Alive, for the moment. It’s an unimaginable few words out of any parent’s worst nightmare. For Grace Mauzy, the few words became reality when she received a chilling phone call from the mountain at Whistler Blackcomb.

“I can’t even say it without it making me upset,” Mauzy said fighting back tears. “But yes, for the moment, is pretty horrible to hear.”

Growing up alongside her siblings in Park City, Utah, freeskier Jamie Crane-Mauzy started skiing as early as age one.

Her passion for winter and skiing fueled her rise among the AFP (Association of Freeskiing Professionals) World Tour rankings as a professional slopestyle and superpipe skier.

In 2013, she made history at The North Face Park and Pipe Open Series at Whistler Blackcomb, as the first woman to land a backflip off a rail in competition. The record-setting run earned Crane-Mauzy a trip to the X Games in Aspen, Colorado, where she also became the first female to land a double backflip in competition in the women’s ski slopestyle.

Crane-Mauzy’s Injury at the 2015 World Skiing Invitational

By 2015, Crane-Mauzy was back in Whistler, British Columbia – this time for the 2015 World Skiing Invitational (WSI).

“When I went up to World Tour Finals, my mom was thinking that I would win it,” Crane-Mauzy said.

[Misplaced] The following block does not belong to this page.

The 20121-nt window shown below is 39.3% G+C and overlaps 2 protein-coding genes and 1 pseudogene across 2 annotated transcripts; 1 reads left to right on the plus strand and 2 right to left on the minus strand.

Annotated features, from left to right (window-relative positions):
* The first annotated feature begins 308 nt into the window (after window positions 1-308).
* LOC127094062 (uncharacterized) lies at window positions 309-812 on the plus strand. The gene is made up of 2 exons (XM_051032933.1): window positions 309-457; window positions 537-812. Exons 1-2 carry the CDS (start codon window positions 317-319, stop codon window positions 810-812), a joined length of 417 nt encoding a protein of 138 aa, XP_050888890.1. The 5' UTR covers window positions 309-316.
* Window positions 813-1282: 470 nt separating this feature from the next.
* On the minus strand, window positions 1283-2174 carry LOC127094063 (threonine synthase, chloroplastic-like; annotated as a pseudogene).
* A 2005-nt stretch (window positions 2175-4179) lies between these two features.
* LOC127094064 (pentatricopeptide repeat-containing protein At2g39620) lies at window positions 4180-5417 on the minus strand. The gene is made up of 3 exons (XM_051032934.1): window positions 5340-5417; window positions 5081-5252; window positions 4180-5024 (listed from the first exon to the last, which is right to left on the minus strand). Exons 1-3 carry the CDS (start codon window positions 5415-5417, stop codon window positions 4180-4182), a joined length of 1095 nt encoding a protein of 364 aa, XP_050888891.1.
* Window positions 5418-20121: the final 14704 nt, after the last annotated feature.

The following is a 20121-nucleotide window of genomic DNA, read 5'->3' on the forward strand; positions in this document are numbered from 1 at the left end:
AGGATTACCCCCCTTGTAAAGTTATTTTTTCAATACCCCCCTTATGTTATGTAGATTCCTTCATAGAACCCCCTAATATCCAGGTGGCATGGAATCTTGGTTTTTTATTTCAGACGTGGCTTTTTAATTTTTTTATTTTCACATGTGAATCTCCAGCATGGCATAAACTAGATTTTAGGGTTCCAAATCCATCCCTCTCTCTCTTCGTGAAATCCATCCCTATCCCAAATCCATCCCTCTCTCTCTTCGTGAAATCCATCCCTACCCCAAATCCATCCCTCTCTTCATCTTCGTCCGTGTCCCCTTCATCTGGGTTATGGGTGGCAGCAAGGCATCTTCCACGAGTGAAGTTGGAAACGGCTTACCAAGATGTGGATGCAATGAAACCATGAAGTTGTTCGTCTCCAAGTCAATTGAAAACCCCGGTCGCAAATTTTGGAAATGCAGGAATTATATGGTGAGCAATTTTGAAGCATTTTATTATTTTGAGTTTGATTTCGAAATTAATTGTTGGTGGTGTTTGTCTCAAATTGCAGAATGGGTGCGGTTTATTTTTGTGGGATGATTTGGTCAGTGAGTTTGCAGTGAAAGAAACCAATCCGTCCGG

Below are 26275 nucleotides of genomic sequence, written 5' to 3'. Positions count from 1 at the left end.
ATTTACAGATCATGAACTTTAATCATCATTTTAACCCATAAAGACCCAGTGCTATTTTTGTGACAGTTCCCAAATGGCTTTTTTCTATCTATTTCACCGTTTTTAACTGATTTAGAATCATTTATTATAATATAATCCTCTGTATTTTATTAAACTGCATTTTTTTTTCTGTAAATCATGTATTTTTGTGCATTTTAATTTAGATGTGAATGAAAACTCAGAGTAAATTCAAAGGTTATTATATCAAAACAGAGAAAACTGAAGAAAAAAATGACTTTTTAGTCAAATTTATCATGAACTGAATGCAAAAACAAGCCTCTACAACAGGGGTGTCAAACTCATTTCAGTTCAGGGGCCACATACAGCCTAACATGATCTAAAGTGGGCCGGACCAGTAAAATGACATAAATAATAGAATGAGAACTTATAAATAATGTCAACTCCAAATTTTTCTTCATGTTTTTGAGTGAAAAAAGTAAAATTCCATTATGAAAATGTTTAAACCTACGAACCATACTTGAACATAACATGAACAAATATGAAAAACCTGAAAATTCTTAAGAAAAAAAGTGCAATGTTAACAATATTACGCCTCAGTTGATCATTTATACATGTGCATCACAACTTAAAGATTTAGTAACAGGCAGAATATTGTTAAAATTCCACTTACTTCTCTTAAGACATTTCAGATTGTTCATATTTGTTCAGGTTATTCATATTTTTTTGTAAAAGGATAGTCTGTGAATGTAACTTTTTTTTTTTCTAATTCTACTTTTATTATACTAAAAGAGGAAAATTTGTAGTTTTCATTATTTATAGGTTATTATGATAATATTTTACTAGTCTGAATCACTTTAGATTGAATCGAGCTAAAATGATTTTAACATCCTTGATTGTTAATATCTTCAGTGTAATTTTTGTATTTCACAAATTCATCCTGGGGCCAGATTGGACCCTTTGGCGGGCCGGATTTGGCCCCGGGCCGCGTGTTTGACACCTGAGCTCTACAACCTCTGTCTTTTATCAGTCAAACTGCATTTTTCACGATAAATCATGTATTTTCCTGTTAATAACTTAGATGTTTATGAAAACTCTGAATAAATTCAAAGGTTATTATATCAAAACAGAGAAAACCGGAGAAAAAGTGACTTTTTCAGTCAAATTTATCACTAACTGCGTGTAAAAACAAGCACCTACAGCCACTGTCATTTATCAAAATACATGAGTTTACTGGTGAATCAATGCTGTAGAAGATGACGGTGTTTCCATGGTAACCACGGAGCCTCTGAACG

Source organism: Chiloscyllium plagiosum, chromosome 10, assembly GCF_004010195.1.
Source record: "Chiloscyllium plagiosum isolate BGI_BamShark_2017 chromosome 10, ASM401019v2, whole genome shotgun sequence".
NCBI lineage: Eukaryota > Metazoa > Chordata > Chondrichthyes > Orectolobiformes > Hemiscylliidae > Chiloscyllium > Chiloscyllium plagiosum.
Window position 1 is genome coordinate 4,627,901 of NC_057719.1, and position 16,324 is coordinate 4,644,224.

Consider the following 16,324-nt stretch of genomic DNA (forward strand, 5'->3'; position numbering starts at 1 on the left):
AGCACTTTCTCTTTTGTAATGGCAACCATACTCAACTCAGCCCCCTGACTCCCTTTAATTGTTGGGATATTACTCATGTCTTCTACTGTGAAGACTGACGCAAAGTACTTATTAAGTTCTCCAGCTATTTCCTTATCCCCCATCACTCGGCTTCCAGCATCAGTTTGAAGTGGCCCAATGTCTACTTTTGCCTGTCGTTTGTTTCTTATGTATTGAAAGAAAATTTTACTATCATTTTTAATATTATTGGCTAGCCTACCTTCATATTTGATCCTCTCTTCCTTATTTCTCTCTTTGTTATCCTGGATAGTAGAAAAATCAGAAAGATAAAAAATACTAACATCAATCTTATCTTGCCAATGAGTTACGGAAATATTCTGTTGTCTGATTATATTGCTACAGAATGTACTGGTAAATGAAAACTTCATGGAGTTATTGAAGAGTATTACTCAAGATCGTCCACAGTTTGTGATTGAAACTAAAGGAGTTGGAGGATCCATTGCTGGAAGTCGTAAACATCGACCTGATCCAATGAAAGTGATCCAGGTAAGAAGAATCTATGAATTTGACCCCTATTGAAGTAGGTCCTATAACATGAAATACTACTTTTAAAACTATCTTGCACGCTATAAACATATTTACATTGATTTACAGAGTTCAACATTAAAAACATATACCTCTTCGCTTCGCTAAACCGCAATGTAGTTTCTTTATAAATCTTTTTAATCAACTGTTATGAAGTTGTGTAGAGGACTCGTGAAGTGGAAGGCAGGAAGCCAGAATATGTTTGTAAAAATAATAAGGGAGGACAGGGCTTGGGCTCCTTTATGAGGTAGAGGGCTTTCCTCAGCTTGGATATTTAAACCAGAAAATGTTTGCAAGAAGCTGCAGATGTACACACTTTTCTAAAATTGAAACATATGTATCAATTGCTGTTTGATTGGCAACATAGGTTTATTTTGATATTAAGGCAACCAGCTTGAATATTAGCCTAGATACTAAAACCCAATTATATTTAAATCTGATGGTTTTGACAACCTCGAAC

Attempting a double backflip as she had done so many times before, Crane-Mauzy’s second run in the World Tour Finals took a tragic turn.

“My head whiplashed on to the snow, my brain started bleeding in eight spots,” Crane-Mauzy said. “I hurt my right brain stem so my entire right side was paralyzed. I started convulsing and I slipped into a coma.”

Quick Medical Transport to Vancouver General Hospital

Medical personnel quickly arrived at Crane-Mauzy’s side before she was airlifted to Vancouver General Hospital.

“Global Rescue was completely on top of everything from moments after the accident until we came home,” Mauzy said. “They stayed with us. Global Rescue truly saved Jamie’s life.”

Thanks to Global Rescue’s prompt medical transport coordination, a life threatening fall was handled with expertise. It gave Jamie’s family the opportunity to focus solely on what mattered most.

“I didn’t have to worry about jargon or complicated information,” Mauzy said. “All I had to do was love my baby and my baby was the most important person that Global Rescue was taking care of at that moment.”

Two days after the accident, Crane-Mauzy’s family issued a statement thanking family and friends for the tremendous support and encouragement. Posting the statement to Jamie’s Facebook page, it was her sister, Jeanee, who encouraged family and friends to “share the message, #MoCrazyStrong and to continue rooting for Jamie’s speedy recovery.”

Having suffered a traumatic brain injury, the path to Jamie’s recovery was anything but clear.

The Centers for Disease Control and Prevention (CDC) notes that those who survive traumatic brain injuries or TBIs can experience effects lasting anywhere from a few days to a lifetime.

The Road to Recovery

A month later, Jamie’s family posted another update to her Facebook page — she was walking unassisted and even doing handstands in the park.

More than three years later, Jamie has made a full recovery and even returned to the slopes. Although no longer competitively skiing, she now writes about everything from her world travels to life after a traumatic brain injury with her sister, Jeanee on their blog, Life MoCrazy Strong.